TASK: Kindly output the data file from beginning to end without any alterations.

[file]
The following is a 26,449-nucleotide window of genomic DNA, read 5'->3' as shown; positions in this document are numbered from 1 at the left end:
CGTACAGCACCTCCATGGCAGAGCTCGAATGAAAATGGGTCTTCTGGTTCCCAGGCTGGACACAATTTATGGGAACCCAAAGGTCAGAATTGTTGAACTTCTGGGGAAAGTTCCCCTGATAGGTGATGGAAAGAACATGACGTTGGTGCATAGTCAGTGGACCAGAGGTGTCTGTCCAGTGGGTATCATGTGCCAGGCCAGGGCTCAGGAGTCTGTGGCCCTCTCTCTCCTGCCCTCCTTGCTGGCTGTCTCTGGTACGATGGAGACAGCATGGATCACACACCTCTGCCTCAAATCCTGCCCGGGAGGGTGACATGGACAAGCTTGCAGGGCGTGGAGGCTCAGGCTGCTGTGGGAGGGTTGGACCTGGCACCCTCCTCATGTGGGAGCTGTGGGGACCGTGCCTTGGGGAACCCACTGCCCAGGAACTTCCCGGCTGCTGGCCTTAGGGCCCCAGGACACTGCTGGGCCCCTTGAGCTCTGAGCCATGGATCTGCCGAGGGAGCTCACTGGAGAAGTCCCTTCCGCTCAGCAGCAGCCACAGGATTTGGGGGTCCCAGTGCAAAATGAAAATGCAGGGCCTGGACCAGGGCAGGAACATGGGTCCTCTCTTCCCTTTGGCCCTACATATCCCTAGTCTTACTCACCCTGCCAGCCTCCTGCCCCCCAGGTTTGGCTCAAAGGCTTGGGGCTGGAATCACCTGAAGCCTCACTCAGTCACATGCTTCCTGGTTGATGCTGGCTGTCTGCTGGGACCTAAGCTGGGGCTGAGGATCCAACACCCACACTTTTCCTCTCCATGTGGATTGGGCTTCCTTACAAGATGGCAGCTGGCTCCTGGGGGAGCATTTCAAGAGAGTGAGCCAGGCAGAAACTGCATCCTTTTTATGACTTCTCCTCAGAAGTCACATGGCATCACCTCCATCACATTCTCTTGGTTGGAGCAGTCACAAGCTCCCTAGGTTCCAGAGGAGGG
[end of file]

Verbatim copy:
The following is a 26,449-nucleotide window of genomic DNA, read 5'->3' as shown; positions in this document are numbered from 1 at the left end:
CGTACAGCACCTCCATGGCAGAGCTCGAATGAAAATGGGTCTTCTGGTTCCCAGGCTGGACACAATTTATGGGAACCCAAAGGTCAGAATTGTTGAACTTCTGGGGAAAGTTCCCCTGATAGGTGATGGAAAGAACATGACGTTGGTGCATAGTCAGTGGACCAGAGGTGTCTGTCCAGTGGGTATCATGTGCCAGGCCAGGGCTCAGGAGTCTGTGGCCCTCTCTCTCCTGCCCTCCTTGCTGGCTGTCTCTGGTACGATGGAGACAGCATGGATCACACACCTCTGCCTCAAATCCTGCCCGGGAGGGTGACATGGACAAGCTTGCAGGGCGTGGAGGCTCAGGCTGCTGTGGGAGGGTTGGACCTGGCACCCTCCTCATGTGGGAGCTGTGGGGACCGTGCCTTGGGGAACCCACTGCCCAGGAACTTCCCGGCTGCTGGCCTTAGGGCCCCAGGACACTGCTGGGCCCCTTGAGCTCTGAGCCATGGATCTGCCGAGGGAGCTCACTGGAGAAGTCCCTTCCGCTCAGCAGCAGCCACAGGATTTGGGGGTCCCAGTGCAAAATGAAAATGCAGGGCCTGGACCAGGGCAGGAACATGGGTCCTCTCTTCCCTTTGGCCCTACATATCCCTAGTCTTACTCACCCTGCCAGCCTCCTGCCCCCCAGGTTTGGCTCAAAGGCTTGGGGCTGGAATCACCTGAAGCCTCACTCAGTCACATGCTTCCTGGTTGATGCTGGCTGTCTGCTGGGACCTAAGCTGGGGCTGAGGATCCAACACCCACACTTTTCCTCTCCATGTGGATTGGGCTTCCTTACAAGATGGCAGCTGGCTCCTGGGGGAGCATTTCAAGAGAGTGAGCCAGGCAGAAACTGCATCCTTTTTATGACTTCTCCTCAGAAGTCACATGGCATCACCTCCATCACATTCTCTTGGTTGGAGCAGTCACAAGCTCCCTAGGTTCCAGAGGAGGG